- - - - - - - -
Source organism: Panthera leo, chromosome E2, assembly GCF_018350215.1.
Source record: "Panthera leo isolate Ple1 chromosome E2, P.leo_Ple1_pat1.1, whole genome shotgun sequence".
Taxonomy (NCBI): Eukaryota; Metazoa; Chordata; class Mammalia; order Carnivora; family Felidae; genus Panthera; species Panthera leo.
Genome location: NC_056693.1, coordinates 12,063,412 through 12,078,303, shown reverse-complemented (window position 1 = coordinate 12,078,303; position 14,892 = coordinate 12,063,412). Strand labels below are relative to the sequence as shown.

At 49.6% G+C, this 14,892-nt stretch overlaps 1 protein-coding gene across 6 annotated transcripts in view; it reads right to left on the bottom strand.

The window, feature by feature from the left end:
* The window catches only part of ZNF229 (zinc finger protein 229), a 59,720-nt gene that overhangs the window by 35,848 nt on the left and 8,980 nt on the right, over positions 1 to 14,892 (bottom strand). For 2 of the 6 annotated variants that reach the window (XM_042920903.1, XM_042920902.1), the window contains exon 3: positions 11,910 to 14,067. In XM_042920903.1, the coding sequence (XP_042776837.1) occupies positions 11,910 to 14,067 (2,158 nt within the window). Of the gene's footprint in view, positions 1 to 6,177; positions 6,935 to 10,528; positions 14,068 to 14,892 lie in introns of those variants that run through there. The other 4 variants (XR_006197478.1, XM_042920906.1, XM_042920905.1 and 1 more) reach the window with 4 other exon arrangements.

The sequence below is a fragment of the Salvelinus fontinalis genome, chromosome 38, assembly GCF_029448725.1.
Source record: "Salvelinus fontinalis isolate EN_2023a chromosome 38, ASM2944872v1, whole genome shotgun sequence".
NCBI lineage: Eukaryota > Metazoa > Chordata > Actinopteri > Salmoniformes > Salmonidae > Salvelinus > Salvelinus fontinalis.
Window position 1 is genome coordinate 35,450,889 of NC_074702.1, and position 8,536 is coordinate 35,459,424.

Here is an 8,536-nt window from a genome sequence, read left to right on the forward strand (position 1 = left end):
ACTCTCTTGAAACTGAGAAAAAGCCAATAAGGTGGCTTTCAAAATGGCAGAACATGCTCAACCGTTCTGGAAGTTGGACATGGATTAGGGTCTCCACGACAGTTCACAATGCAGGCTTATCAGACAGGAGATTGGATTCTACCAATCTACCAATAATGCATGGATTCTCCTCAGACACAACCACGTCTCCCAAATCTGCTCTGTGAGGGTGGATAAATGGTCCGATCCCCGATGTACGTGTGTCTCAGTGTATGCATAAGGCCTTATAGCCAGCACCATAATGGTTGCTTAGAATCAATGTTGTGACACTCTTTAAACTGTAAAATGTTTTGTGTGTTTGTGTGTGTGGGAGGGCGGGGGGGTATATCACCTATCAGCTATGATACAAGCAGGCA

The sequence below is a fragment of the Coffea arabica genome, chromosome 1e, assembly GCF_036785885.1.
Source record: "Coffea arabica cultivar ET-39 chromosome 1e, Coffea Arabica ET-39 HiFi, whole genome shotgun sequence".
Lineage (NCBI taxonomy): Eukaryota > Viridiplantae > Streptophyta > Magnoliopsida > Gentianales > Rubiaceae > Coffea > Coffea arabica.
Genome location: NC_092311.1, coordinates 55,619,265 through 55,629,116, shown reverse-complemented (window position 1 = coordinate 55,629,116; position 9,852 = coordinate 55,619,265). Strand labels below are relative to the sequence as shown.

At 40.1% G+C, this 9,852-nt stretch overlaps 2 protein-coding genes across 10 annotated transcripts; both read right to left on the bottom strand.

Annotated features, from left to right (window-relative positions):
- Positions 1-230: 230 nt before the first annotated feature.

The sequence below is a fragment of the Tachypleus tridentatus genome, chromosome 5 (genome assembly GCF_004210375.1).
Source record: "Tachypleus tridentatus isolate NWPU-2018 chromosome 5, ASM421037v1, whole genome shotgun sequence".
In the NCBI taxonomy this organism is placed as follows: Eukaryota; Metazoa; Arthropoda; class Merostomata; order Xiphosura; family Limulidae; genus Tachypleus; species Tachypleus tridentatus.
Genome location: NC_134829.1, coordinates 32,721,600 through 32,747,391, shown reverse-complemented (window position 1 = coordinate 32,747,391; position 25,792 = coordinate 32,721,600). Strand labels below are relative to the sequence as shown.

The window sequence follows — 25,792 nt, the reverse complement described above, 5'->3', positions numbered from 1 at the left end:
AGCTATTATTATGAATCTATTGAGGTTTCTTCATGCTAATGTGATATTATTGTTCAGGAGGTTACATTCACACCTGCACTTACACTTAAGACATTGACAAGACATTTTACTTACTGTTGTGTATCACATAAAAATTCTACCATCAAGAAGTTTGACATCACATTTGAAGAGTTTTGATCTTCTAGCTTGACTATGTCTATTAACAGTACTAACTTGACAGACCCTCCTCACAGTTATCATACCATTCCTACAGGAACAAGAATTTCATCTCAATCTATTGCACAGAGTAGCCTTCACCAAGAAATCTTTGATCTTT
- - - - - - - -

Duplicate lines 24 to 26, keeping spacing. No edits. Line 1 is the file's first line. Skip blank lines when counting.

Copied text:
Genome location: NC_134829.1, coordinates 32,721,600 through 32,747,391, shown reverse-complemented (window position 1 = coordinate 32,747,391; position 25,792 = coordinate 32,721,600). Strand labels below are relative to the sequence as shown.

The window sequence follows — 25,792 nt, the reverse complement described above, 5'->3', positions numbered from 1 at the left end:
AGCTATTATTATGAATCTATTGAGGTTTCTTCATGCTAATGTGATATTATTGTTCAGGAGGTTACATTCACACCTGCACTTACACTTAAGACATTGACAAGACATTTTACTTACTGTTGTGTATCACATAAAAATTCTACCATCAAGAAGTTTGACATCACATTTGAAGAGTTTTGATCTTCTAGCTTGACTATGTCTATTAACAGTACTAACTTGACAGACCCTCCTCACAGTTATCATACCATTCCTACAGGAACAAGAATTTCATCTCAATCTATTGCACAGAGTAGCCTTCACCAAGAAATCTTTGATCTTT